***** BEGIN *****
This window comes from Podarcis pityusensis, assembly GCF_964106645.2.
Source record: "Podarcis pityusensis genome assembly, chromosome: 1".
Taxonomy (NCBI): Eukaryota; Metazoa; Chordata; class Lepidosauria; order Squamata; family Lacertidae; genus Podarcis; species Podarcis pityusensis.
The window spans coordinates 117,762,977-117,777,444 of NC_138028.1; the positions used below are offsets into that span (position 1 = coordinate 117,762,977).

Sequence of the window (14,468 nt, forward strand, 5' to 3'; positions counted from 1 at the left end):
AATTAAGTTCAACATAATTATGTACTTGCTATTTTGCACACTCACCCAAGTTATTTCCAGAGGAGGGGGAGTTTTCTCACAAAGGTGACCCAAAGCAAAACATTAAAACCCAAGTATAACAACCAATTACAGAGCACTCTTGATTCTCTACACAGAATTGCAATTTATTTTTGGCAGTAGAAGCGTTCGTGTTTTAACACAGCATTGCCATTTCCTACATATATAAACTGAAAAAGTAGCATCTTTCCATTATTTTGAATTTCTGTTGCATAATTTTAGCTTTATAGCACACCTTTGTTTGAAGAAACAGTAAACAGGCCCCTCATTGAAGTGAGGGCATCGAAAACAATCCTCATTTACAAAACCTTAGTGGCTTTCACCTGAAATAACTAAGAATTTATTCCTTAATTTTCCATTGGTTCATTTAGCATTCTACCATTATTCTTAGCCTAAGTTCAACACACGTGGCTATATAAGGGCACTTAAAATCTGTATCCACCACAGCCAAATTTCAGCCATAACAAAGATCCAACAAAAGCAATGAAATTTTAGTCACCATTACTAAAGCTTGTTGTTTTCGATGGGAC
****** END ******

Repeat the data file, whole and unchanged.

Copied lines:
This window comes from Podarcis pityusensis, assembly GCF_964106645.2.
Source record: "Podarcis pityusensis genome assembly, chromosome: 1".
Taxonomy (NCBI): Eukaryota; Metazoa; Chordata; class Lepidosauria; order Squamata; family Lacertidae; genus Podarcis; species Podarcis pityusensis.
The window spans coordinates 117,762,977-117,777,444 of NC_138028.1; the positions used below are offsets into that span (position 1 = coordinate 117,762,977).

Sequence of the window (14,468 nt, forward strand, 5' to 3'; positions counted from 1 at the left end):
AATTAAGTTCAACATAATTATGTACTTGCTATTTTGCACACTCACCCAAGTTATTTCCAGAGGAGGGGGAGTTTTCTCACAAAGGTGACCCAAAGCAAAACATTAAAACCCAAGTATAACAACCAATTACAGAGCACTCTTGATTCTCTACACAGAATTGCAATTTATTTTTGGCAGTAGAAGCGTTCGTGTTTTAACACAGCATTGCCATTTCCTACATATATAAACTGAAAAAGTAGCATCTTTCCATTATTTTGAATTTCTGTTGCATAATTTTAGCTTTATAGCACACCTTTGTTTGAAGAAACAGTAAACAGGCCCCTCATTGAAGTGAGGGCATCGAAAACAATCCTCATTTACAAAACCTTAGTGGCTTTCACCTGAAATAACTAAGAATTTATTCCTTAATTTTCCATTGGTTCATTTAGCATTCTACCATTATTCTTAGCCTAAGTTCAACACACGTGGCTATATAAGGGCACTTAAAATCTGTATCCACCACAGCCAAATTTCAGCCATAACAAAGATCCAACAAAAGCAATGAAATTTTAGTCACCATTACTAAAGCTTGTTGTTTTCGATGGGAC